4. Take a few depth measurements to see how it varies in different regions. Then, take the most representative measurement. For example if you measured 3”, 4”, 8”, 4”, 5”and 3” the most representative reading is probably 4” (The 8” would be an outlier). Remember that no snow measurements (i.e. 0 inches) are important to tweet out too!
  5. Tweet the measurement using the #snowtweets along with your zip code or latitude and longitude like this

#snowtweets <snow depth in cm, in or ft> at <zip code or latitude, longitude>

For example #snowtweets 5.0 in. at 20500 or #snowtweets 8.3 cm at 41.500, -120.750

If you’re outside North America, be sure to throw in your country name as well along with the zip code (e.g. #snowtweets 2 cm at 102-8166 Japan). Here’s my snowtweet


  1. Tweet many times a day as you want. Even better, if you’re going on a winter road trip, take a ruler, measure and tweet wherever you stop! Remember, more data = better!
  2. Give it a few minutes. The data will be processed by their automated system and will show up on Snowbird, the special visualization tool that the team has created for this project.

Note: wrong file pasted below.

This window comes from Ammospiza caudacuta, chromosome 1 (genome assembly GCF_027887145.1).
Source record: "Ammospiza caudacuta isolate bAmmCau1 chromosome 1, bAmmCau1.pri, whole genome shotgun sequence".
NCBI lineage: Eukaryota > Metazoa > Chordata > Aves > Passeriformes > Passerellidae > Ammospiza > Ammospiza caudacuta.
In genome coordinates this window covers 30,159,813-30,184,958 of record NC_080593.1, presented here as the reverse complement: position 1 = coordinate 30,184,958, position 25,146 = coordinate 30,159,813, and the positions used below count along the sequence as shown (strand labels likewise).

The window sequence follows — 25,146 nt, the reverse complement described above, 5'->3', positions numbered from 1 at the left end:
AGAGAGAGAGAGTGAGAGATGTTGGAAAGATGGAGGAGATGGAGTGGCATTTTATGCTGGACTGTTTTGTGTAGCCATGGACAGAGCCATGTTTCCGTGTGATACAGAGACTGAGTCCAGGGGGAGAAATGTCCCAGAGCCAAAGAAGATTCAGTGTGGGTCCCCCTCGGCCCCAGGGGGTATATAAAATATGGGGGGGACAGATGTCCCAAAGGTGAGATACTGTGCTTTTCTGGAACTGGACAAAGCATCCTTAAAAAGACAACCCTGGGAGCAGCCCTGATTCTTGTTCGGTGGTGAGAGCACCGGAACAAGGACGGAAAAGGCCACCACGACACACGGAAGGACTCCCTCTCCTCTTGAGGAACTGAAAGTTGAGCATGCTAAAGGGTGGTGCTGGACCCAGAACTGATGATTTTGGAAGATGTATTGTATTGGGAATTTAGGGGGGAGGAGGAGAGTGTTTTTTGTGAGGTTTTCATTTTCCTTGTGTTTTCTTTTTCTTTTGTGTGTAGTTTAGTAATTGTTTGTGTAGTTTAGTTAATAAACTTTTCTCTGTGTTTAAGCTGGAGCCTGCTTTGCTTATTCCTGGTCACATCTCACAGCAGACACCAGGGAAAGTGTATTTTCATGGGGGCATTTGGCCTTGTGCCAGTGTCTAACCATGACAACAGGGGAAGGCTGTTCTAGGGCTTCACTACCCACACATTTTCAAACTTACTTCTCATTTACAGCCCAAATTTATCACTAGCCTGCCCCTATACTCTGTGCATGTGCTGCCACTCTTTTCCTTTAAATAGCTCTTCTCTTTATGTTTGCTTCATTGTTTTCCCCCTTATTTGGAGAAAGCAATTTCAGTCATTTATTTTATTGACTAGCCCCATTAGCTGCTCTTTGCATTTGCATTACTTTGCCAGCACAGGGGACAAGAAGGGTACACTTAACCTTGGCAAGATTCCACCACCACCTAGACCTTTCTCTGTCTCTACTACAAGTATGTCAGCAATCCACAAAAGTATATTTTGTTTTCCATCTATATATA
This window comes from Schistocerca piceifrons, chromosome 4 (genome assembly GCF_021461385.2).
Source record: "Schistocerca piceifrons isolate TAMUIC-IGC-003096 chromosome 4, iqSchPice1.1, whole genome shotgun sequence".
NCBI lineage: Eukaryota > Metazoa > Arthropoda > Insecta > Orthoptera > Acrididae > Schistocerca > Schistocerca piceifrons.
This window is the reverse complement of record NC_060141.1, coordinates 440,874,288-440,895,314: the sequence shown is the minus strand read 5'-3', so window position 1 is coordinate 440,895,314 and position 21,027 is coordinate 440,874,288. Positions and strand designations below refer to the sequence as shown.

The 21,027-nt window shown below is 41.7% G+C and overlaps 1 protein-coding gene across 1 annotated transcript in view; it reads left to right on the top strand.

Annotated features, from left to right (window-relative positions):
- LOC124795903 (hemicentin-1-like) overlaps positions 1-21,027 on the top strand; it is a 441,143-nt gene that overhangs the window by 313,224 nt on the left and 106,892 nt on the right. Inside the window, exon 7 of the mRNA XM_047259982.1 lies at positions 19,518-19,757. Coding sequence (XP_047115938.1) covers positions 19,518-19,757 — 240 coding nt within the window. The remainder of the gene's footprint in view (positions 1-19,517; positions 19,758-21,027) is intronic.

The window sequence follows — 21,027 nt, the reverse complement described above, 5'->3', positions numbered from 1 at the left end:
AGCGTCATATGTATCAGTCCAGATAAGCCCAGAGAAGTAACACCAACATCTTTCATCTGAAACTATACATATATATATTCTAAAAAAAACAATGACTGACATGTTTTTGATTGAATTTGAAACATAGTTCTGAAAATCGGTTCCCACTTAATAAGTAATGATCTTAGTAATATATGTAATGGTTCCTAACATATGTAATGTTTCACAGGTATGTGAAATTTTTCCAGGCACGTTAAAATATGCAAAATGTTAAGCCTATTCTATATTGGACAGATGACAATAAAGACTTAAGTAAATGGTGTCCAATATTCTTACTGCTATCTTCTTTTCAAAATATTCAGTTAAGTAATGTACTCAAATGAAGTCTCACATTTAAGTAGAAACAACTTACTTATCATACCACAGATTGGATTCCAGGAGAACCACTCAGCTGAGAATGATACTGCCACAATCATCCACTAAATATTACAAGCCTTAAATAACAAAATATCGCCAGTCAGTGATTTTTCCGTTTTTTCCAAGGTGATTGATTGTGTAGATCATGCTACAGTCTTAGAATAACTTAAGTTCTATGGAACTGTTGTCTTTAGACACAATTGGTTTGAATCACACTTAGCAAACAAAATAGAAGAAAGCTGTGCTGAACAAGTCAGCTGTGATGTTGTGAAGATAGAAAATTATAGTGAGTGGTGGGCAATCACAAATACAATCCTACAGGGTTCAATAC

From early stage analyses of snowtweets data, the team has found that it matches pretty well with the data from simulations. Interestingly, the more tweets they get which are in regions close by to each other, the better the data matches. So the more you tweet, the more accurate their analyses will be! You can visit their website for more details on how to measure snow accurately and the SnowTweets team. Now get out there and write some #snowtweets! Image credits: NASA,

Arvind Sureh is a graduate student in Cell Biology and Molecular Physiology at the University of Pittsburgh. He holds a Bachelor’s degree in Biotechnology from PSG College of Technology, India. For his thesis, he has been studying the molecular mechanisms behind uterine contraction during pregnancy. He is also an information addict, gobbling up everything he can find on and off the internet. He enjoys reading, teaching, talking and writing science, and following that interest led him to SciStarter. Outside the lab and the classroom, he can be found behind the viewfinder of his camera.